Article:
SOVEREIGN AND GOVERNMENTAL IMMUNITY - IMMUNITY FROM SUIT AND LIABILITY UNLESS WAIVER APPLIES
Under the common-law doctrine of sovereign immunity, the state cannot be sued without its consent. City of Houston v. Williams, No. 09-0770, 2011 WL 923980, at *3 (Tex. Mar. 18, 2011) (citing Tooke v. City of Mexia, 197 S.W.3d 325, 331 (Tex. 2006)).
Governmental immunity operates like sovereign immunity to afford similar protection to subdivisions of the state, including counties, cities, and school districts. Harris Cnty. v. Sykes, 136 S.W.3d 635, 638 (Tex. 2004) (citing Wichita Falls State Hosp. v. Taylor, 106 S.W.3d 692, 694 n.3 (Tex. 2003)); Learners Online, Inc. v. Dallas Indep. Sch. Dist., 333 S.W.3d 636, 641-42 (Tex. App.-Dallas 2009, no pet.).
Like sovereign immunity, governmental immunity has two components: immunity from liability, which bars enforcement of a judgment against a governmental entity, and immunity from suit, which bars suit against the entity altogether. Tooke, 197 S.W.3d at 332. Governmental immunity from suit deprives a trial court of subject matter jurisdiction and is properly asserted in a plea to the jurisdiction. See Miranda, 133 S.W.3d at 225-26.“[E]ven if the State acknowledges liability on a claim, immunity from suit bars a remedy until the Legislature consents to suit.” Learners Online, 333 S.W.3d at 642 (quoting Ben Bolt-Palito Blanco Consol. Indep. Sch. Dist. v. Tex. Political Subdivisions Prop./Cas. Joint Self-Ins. Fund, 212 S.W.3d 320, 324 (Tex. 2006)). The plaintiff bears the burden of pleading facts affirmatively demonstrating waiver of immunity from suit. See, e.g., City of Irving v. Seppy, 301 S.W.3d 435, 443 (Tex. App.-Dallas 2009, no pet.).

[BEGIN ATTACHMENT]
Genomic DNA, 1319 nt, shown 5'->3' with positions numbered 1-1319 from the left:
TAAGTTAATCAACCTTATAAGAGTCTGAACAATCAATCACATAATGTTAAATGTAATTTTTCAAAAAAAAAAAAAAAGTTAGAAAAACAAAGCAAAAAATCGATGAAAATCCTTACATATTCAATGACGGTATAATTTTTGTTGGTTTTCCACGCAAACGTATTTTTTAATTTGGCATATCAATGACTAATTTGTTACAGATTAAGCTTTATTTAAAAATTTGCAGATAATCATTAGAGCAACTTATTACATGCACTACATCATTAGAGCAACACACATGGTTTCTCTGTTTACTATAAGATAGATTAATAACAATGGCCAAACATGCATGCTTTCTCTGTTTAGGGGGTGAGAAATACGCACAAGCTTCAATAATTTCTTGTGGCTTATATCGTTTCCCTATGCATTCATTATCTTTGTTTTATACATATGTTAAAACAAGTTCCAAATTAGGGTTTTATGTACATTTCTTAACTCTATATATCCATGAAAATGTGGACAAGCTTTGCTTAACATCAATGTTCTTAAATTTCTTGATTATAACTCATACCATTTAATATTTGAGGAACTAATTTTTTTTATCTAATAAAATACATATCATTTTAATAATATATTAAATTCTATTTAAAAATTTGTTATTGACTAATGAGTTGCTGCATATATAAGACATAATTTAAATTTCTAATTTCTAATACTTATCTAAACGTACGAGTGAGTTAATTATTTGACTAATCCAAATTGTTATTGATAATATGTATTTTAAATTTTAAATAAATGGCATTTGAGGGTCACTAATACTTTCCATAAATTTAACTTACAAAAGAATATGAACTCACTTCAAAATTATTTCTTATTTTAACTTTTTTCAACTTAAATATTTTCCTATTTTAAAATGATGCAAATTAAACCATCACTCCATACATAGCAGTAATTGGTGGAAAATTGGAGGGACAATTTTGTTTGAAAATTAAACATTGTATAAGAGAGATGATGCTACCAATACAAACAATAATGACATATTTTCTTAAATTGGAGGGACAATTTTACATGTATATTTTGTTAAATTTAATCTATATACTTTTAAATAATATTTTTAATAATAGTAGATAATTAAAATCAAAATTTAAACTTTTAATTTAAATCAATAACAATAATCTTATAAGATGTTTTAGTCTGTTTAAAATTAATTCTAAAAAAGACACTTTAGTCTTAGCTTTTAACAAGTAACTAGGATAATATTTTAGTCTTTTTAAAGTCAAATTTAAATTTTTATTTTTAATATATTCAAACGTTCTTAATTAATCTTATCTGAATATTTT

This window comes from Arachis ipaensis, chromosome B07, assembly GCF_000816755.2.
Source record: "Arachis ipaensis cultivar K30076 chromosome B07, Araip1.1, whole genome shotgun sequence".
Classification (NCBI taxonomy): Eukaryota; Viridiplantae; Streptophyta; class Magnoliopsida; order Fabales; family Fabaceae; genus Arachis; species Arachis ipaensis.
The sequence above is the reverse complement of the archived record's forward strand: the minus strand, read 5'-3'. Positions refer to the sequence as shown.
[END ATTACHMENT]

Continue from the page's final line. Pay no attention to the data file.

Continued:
SOURCE: DALLAS COURT OF APPEALS – 05-11-00480-CV – 11/3/11